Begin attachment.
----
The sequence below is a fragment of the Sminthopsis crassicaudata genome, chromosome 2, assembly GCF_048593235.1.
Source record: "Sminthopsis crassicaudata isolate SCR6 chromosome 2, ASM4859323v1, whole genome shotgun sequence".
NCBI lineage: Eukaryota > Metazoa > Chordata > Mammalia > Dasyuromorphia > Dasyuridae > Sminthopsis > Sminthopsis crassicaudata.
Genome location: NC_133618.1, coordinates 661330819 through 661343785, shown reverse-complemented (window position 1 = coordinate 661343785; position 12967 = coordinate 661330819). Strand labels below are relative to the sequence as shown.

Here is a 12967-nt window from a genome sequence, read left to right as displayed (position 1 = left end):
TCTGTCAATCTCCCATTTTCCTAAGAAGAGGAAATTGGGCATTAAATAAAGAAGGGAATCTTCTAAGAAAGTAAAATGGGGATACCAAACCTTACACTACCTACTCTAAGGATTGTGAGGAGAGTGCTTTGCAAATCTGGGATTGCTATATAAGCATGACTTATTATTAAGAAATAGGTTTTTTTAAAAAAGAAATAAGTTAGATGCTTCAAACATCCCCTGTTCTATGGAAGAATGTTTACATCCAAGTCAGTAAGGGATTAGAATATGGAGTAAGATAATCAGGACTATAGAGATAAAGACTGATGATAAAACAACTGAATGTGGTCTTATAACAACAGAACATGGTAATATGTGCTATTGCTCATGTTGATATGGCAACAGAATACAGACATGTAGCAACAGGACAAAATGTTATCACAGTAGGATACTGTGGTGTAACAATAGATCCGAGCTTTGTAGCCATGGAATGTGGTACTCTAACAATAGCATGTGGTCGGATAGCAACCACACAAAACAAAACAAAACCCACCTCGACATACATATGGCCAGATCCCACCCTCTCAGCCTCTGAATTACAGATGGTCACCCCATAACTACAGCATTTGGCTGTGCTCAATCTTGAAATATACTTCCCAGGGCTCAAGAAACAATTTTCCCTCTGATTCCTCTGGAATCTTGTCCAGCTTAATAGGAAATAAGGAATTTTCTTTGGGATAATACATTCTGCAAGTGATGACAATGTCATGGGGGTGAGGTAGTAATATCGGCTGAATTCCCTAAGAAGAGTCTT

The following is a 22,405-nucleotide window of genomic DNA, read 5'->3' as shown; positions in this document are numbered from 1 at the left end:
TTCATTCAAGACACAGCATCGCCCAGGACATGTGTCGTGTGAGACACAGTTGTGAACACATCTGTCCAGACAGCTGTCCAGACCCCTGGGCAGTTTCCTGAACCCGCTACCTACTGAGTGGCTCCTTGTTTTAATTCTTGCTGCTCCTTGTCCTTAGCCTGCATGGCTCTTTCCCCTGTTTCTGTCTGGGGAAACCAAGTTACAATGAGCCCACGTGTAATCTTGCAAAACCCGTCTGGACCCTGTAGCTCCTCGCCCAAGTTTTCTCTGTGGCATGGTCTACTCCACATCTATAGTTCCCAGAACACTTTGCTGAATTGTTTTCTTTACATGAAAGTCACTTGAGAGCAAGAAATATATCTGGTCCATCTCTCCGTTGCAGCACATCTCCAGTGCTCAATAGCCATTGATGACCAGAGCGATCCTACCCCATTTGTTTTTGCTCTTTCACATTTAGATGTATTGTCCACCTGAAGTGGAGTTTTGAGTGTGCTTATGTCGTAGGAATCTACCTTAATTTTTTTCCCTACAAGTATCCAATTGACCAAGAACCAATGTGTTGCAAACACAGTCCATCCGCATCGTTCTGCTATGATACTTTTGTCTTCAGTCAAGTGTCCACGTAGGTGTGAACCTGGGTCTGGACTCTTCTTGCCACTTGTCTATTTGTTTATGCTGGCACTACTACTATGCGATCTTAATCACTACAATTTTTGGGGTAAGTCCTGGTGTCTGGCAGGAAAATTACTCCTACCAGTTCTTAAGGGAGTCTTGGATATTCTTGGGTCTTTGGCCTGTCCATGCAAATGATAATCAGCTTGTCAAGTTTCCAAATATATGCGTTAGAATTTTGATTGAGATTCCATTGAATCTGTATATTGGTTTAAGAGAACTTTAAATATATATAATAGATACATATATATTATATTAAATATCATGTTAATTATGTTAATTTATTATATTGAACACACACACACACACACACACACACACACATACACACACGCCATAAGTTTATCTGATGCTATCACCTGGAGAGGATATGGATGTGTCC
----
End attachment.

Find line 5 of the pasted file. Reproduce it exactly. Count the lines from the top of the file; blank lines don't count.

Here is a 12967-nt window from a genome sequence, read left to right as displayed (position 1 = left end):